Michael Jennings Sione Katoa
Sio Siua Taukeiaho (3)
Great Britain received a rude awakening on their return to international rugby league when they were beaten 14-6 in their opening tour match by a Tonga Invitational XIII in Hamilton.
After being mothballed for 12 years, the Lions returned with high hopes for their tour of New Zealand and Papua New Guinea but instead they became the latest victims of the rise of Tonga.
Kristian Woolf's men beat the Kiwis on their way to the last four two years ago before pushing England all the way in a dramatic semi-final and the display in their first meeting with Great Britain proved beyond doubt their credentials.
Woolf was forced into making a late change, drafting in teenage full-back Tesi Niu in place of an injured Ata Hingano, but he went on to play a starring role in the victory while the surprise presence of Leeds centre Konrad Hurrell added yet more physicality to their team.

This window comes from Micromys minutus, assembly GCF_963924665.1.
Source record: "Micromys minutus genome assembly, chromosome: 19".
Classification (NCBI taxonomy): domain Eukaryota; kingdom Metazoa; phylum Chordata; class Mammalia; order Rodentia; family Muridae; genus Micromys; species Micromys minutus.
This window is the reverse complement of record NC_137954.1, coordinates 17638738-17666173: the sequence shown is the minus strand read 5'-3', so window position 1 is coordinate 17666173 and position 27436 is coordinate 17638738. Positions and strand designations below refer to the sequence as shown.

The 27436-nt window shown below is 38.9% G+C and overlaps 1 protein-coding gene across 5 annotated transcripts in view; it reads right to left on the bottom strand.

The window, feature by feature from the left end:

Britain lost in-form prop Luke Thompson after only 12 minutes and, in a torrid opening, were grateful for handling errors by Andrew Fifita and David Fusitu’a in promising attacking positions as they struggled to get a foothold in the game.
They looked to have withstood the pressure when centre Michael Jennings opened the scoring after 29 minutes and Sio Siua Taukeiaho converted his try.
Hull-bound second-rower Manu Ma’u then lost control of the ball as he went for the line and Britain would have been delighted to turn around only 6-0 adrift after being on the back foot for most of a torrid first half.
However, Tonga struck again when they kept the ball alive after the hooter had sounded in stunning fashion with 16 pairs of hands involved before substitute Sione Katoa won the race to touch down Kotoni Staggs' kick for a second try.
Taukeiaho's second conversion made it 12-0 and he put three scores between the teams with a penalty after 63 minutes when Niu was taken out off the ball by Alex Walmsley.
Tonga were understandably unable to maintain their relentless pressure of the first half but Britain lacked the creativity to turn their increased possession into points.
They suffered a blow when Oliver Gildart, the only specialist centre in the squad, went off with a shoulder injury but John Bateman forced his way over for a try in the 70th minute and Gareth Widdop's conversion cut the deficit to eight points.
But it was too little, too late for Wayne Bennett's men, who must now pick themselves up for two Tests against New Zealand.